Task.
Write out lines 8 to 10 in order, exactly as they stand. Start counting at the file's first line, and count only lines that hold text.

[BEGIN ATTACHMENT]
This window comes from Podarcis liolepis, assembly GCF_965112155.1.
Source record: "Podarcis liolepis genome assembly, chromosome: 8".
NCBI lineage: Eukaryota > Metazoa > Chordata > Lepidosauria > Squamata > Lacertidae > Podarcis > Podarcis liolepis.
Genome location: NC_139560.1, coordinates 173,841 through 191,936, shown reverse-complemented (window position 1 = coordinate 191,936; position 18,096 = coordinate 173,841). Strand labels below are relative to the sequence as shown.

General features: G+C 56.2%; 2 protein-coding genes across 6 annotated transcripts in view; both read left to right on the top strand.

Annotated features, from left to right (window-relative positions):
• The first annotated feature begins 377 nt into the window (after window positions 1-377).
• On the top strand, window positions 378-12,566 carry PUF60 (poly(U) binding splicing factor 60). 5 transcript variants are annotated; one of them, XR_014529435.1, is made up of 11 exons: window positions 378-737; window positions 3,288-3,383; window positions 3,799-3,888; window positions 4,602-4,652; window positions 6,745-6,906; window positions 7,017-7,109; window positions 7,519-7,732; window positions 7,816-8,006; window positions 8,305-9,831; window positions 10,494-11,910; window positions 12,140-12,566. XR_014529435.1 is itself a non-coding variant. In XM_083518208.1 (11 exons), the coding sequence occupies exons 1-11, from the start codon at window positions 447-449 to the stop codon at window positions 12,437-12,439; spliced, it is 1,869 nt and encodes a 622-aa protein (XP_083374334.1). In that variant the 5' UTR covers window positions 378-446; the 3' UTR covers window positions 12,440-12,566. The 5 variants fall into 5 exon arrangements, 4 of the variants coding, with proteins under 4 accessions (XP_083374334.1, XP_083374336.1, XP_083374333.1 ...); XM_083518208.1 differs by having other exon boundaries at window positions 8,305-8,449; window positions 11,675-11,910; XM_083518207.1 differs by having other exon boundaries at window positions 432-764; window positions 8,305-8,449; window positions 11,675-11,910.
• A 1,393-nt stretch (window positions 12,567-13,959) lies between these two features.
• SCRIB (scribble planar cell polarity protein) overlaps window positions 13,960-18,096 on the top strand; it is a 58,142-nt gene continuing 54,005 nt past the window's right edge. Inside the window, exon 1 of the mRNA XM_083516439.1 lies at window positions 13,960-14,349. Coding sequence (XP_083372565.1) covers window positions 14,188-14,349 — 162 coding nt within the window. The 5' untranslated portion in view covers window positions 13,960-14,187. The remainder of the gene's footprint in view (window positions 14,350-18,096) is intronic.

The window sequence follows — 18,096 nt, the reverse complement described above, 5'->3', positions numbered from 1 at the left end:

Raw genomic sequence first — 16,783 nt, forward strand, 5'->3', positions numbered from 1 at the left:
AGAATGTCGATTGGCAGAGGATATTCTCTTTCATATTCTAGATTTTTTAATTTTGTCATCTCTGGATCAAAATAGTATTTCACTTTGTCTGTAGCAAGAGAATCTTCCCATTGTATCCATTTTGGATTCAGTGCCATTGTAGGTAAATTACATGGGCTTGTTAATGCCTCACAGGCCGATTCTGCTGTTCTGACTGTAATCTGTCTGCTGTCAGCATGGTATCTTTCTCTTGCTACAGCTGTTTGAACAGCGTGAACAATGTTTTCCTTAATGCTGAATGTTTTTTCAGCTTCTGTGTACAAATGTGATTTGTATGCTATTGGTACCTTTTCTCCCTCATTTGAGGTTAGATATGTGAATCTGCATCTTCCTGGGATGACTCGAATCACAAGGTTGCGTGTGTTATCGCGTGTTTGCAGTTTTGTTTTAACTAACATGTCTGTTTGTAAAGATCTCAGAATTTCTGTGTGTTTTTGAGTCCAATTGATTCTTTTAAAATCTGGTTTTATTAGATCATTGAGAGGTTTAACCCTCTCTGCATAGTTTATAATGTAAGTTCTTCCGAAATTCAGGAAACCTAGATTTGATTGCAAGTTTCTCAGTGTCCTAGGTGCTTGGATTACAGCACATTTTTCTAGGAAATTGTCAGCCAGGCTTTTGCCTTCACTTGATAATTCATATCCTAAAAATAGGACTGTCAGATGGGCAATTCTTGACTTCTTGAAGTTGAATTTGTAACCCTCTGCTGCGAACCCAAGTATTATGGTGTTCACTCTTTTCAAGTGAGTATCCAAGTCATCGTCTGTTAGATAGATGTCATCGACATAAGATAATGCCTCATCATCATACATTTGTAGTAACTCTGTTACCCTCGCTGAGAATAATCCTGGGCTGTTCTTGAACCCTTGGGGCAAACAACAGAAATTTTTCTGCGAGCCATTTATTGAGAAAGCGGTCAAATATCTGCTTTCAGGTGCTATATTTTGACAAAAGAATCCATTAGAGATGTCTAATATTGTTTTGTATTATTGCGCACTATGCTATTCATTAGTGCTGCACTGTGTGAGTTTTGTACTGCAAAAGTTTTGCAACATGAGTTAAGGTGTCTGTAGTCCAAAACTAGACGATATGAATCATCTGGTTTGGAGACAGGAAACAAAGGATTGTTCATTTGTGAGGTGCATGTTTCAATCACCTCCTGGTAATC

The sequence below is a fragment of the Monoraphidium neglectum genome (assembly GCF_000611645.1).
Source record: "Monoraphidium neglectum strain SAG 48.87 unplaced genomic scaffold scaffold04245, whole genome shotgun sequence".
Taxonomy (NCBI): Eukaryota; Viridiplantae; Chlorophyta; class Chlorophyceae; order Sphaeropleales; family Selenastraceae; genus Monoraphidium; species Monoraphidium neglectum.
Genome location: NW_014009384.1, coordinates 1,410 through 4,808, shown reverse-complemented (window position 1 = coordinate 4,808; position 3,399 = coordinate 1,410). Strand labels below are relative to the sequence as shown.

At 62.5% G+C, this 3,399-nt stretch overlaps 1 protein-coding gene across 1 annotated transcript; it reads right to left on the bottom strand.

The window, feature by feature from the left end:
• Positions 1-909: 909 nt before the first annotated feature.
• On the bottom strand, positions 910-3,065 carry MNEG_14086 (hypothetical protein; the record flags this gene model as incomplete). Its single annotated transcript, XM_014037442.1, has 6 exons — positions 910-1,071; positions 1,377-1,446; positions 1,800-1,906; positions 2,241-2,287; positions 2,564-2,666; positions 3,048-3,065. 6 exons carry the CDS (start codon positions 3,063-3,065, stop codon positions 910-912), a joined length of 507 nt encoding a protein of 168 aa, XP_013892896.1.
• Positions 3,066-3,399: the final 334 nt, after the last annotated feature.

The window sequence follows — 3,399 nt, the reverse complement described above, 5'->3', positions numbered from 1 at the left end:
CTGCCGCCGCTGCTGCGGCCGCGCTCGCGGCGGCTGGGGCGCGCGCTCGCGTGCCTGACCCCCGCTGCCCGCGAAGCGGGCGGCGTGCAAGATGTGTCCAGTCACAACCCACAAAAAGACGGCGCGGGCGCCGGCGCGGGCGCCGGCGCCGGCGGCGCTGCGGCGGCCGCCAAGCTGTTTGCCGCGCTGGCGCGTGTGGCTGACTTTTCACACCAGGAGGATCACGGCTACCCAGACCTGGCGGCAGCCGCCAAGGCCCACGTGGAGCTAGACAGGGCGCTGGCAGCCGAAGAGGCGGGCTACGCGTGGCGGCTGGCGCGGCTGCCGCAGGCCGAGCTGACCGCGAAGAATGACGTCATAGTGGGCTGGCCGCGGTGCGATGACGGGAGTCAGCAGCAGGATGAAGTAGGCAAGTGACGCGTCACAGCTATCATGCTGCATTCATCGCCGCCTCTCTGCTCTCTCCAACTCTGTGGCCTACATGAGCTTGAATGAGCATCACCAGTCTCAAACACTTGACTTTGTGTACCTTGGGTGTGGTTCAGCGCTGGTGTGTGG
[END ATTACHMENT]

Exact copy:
• On the top strand, window positions 378-12,566 carry PUF60 (poly(U) binding splicing factor 60). 5 transcript variants are annotated; one of them, XR_014529435.1, is made up of 11 exons: window positions 378-737; window positions 3,288-3,383; window positions 3,799-3,888; window positions 4,602-4,652; window positions 6,745-6,906; window positions 7,017-7,109; window positions 7,519-7,732; window positions 7,816-8,006; window positions 8,305-9,831; window positions 10,494-11,910; window positions 12,140-12,566. XR_014529435.1 is itself a non-coding variant. In XM_083518208.1 (11 exons), the coding sequence occupies exons 1-11, from the start codon at window positions 447-449 to the stop codon at window positions 12,437-12,439; spliced, it is 1,869 nt and encodes a 622-aa protein (XP_083374334.1). In that variant the 5' UTR covers window positions 378-446; the 3' UTR covers window positions 12,440-12,566. The 5 variants fall into 5 exon arrangements, 4 of the variants coding, with proteins under 4 accessions (XP_083374334.1, XP_083374336.1, XP_083374333.1 ...); XM_083518208.1 differs by having other exon boundaries at window positions 8,305-8,449; window positions 11,675-11,910; XM_083518207.1 differs by having other exon boundaries at window positions 432-764; window positions 8,305-8,449; window positions 11,675-11,910.
• A 1,393-nt stretch (window positions 12,567-13,959) lies between these two features.
• SCRIB (scribble planar cell polarity protein) overlaps window positions 13,960-18,096 on the top strand; it is a 58,142-nt gene continuing 54,005 nt past the window's right edge. Inside the window, exon 1 of the mRNA XM_083516439.1 lies at window positions 13,960-14,349. Coding sequence (XP_083372565.1) covers window positions 14,188-14,349 — 162 coding nt within the window. The 5' untranslated portion in view covers window positions 13,960-14,187. The remainder of the gene's footprint in view (window positions 14,350-18,096) is intronic.